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News Briefs

Internet Expects Acceleration

Widespread panic struck the campus during last semester's reading period when the computer server slowed to a tortoise-like pace due to heavily increased use. Because of the intensive use of e-mail, the internet and servers like student lockers, the server became significantly backed up, creating a situation where many students were unable to use computers until traffic decreased.

Another consistent complaint among students has been the pokey pace of the internet, especially during high-use hours, such as late in the afternoon. In an attempt to rectify this problem, the Director for the Center of Information Technology John Bucher said, "Within a few days Oberlin's internet connectivity will be increased significantly."

With the help of a new fiber line, the internet connection will be upgraded to 12 megabits per second, as opposed to the four and a half megabits per second connection Oberlin had in the fall.

-Nick Stillman

Cleveland Monorail Proposed

While most students were struggling to finish their Winter Term projects, the planning committee for the proposed Northeast Ohio commuter rail met to discuss potential plans for a commuter rail system spanning Cuyahoga, Geauga, Lake, Lorain and Medina Counties.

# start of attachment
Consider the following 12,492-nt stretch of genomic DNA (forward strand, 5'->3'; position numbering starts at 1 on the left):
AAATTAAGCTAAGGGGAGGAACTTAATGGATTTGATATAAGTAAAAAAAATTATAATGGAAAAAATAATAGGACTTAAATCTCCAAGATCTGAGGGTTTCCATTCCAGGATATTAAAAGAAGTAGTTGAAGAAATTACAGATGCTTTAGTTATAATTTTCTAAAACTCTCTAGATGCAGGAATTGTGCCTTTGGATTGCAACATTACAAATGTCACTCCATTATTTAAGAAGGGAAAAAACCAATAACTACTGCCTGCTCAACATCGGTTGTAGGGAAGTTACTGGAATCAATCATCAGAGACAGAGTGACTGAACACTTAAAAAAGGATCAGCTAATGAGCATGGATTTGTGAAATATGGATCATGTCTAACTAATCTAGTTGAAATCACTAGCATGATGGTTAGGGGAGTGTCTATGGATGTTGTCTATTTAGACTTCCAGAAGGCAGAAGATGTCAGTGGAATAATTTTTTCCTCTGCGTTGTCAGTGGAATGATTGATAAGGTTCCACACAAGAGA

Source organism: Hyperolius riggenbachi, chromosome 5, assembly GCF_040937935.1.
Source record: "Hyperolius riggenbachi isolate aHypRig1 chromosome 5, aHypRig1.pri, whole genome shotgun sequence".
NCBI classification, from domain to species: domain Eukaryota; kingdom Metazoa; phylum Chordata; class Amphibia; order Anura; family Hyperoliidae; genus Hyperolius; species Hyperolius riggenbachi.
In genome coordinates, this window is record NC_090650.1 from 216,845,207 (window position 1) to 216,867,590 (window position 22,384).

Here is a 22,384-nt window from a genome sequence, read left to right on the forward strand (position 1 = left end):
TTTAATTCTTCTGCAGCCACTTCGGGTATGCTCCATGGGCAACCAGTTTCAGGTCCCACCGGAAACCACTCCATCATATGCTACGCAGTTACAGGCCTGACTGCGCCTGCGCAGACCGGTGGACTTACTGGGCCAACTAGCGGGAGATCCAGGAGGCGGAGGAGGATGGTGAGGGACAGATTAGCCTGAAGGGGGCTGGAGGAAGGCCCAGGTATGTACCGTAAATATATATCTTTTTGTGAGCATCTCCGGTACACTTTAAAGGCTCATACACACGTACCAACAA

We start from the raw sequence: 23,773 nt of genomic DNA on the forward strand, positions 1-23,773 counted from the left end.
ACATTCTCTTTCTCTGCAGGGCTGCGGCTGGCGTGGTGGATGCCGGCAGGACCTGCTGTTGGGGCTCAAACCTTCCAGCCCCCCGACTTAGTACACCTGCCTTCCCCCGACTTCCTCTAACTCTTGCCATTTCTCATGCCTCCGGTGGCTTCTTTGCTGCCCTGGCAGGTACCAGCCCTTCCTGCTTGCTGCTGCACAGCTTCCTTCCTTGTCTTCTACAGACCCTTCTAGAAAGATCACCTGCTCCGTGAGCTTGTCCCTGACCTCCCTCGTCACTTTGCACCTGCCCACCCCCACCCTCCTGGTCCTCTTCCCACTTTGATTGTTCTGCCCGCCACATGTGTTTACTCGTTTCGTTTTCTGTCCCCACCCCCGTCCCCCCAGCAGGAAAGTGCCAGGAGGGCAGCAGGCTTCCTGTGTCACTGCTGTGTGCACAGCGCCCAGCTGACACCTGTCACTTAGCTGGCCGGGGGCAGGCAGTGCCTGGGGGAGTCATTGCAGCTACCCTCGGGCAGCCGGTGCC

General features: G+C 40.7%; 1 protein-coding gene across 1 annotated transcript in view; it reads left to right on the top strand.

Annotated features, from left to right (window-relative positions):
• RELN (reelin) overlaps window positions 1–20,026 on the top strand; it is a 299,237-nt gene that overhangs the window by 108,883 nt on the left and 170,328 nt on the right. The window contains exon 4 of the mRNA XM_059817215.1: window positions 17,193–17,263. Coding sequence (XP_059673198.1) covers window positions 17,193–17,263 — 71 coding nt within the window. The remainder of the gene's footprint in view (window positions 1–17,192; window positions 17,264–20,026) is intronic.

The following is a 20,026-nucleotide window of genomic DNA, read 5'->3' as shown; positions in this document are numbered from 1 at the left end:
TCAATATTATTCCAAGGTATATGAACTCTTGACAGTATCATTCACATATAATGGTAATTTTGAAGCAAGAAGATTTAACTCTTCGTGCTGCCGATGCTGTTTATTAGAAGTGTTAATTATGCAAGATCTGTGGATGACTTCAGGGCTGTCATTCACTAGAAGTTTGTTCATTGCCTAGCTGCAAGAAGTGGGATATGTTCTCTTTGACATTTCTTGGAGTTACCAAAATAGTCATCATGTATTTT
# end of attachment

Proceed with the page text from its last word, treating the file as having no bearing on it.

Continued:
A series of public meetings have been scheduled to gauge citizens' opinions as to whether the monorail would be feasible and beneficial for the region. Currently the NEORail feasibility study is in the process of determining elements such as the cost, ridership and benefits of the proposed transportation system. The proposal forwarded during January stipulates that the commuter rail begin with two specific routes, one connecting Lorain with downtown Cleveland, and the other joining Cleveland with Mantua.

The first construction phase would cost approximately $300 million. It is estimated that about 6,600 commuters would utilize the train each day.

"Our region has been talking generally about a commuter rail for decades, and the prioritizing of a proposed commuter rail routes system is a critical turning point," said Medina County Commissioner Stephen Hambley, who also serves as president of the Northeast Ohio Areawide Coordinating Agency.

If ratified, the commuter rail could begin operating as early as five years from now.

-Nick Stillman

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Copyright © 2001, The Oberlin Review.
Volume 129, Number 13, February 9, 2001

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